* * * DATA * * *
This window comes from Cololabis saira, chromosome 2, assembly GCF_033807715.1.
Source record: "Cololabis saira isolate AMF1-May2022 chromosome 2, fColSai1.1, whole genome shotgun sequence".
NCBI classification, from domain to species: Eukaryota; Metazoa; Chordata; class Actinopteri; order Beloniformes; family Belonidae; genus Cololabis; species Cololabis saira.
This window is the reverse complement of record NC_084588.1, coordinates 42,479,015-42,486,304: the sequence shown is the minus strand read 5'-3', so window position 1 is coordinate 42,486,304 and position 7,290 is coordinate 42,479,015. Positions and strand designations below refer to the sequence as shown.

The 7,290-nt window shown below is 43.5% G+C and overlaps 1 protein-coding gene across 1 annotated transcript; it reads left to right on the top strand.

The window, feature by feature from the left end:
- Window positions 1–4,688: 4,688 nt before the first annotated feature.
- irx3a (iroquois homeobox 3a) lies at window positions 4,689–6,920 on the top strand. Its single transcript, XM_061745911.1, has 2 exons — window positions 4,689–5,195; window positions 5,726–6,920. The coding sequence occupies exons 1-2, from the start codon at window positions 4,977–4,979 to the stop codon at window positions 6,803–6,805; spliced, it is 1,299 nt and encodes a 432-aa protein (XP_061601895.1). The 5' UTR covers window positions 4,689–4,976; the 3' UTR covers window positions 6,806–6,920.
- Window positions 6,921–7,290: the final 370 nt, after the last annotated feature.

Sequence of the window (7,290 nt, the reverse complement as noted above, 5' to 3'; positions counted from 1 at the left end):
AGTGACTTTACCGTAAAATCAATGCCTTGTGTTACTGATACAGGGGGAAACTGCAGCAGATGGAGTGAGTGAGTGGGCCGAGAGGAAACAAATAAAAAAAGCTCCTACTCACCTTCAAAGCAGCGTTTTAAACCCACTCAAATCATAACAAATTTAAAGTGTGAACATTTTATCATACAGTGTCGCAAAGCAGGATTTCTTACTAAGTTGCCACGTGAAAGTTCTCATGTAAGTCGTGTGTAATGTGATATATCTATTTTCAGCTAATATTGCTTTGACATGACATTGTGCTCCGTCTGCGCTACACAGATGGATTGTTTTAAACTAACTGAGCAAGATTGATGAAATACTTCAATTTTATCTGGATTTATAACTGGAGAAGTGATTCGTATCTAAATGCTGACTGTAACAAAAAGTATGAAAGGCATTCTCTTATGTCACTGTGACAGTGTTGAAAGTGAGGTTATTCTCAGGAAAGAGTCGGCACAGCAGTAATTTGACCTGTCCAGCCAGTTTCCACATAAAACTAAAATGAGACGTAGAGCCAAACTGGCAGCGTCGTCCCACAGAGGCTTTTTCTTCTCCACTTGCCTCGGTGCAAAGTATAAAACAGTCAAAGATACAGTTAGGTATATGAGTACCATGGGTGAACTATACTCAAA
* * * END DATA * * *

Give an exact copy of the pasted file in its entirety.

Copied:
This window comes from Cololabis saira, chromosome 2, assembly GCF_033807715.1.
Source record: "Cololabis saira isolate AMF1-May2022 chromosome 2, fColSai1.1, whole genome shotgun sequence".
NCBI classification, from domain to species: Eukaryota; Metazoa; Chordata; class Actinopteri; order Beloniformes; family Belonidae; genus Cololabis; species Cololabis saira.
This window is the reverse complement of record NC_084588.1, coordinates 42,479,015-42,486,304: the sequence shown is the minus strand read 5'-3', so window position 1 is coordinate 42,486,304 and position 7,290 is coordinate 42,479,015. Positions and strand designations below refer to the sequence as shown.

The 7,290-nt window shown below is 43.5% G+C and overlaps 1 protein-coding gene across 1 annotated transcript; it reads left to right on the top strand.

The window, feature by feature from the left end:
- Window positions 1–4,688: 4,688 nt before the first annotated feature.
- irx3a (iroquois homeobox 3a) lies at window positions 4,689–6,920 on the top strand. Its single transcript, XM_061745911.1, has 2 exons — window positions 4,689–5,195; window positions 5,726–6,920. The coding sequence occupies exons 1-2, from the start codon at window positions 4,977–4,979 to the stop codon at window positions 6,803–6,805; spliced, it is 1,299 nt and encodes a 432-aa protein (XP_061601895.1). The 5' UTR covers window positions 4,689–4,976; the 3' UTR covers window positions 6,806–6,920.
- Window positions 6,921–7,290: the final 370 nt, after the last annotated feature.

Sequence of the window (7,290 nt, the reverse complement as noted above, 5' to 3'; positions counted from 1 at the left end):
AGTGACTTTACCGTAAAATCAATGCCTTGTGTTACTGATACAGGGGGAAACTGCAGCAGATGGAGTGAGTGAGTGGGCCGAGAGGAAACAAATAAAAAAAGCTCCTACTCACCTTCAAAGCAGCGTTTTAAACCCACTCAAATCATAACAAATTTAAAGTGTGAACATTTTATCATACAGTGTCGCAAAGCAGGATTTCTTACTAAGTTGCCACGTGAAAGTTCTCATGTAAGTCGTGTGTAATGTGATATATCTATTTTCAGCTAATATTGCTTTGACATGACATTGTGCTCCGTCTGCGCTACACAGATGGATTGTTTTAAACTAACTGAGCAAGATTGATGAAATACTTCAATTTTATCTGGATTTATAACTGGAGAAGTGATTCGTATCTAAATGCTGACTGTAACAAAAAGTATGAAAGGCATTCTCTTATGTCACTGTGACAGTGTTGAAAGTGAGGTTATTCTCAGGAAAGAGTCGGCACAGCAGTAATTTGACCTGTCCAGCCAGTTTCCACATAAAACTAAAATGAGACGTAGAGCCAAACTGGCAGCGTCGTCCCACAGAGGCTTTTTCTTCTCCACTTGCCTCGGTGCAAAGTATAAAACAGTCAAAGATACAGTTAGGTATATGAGTACCATGGGTGAACTATACTCAAA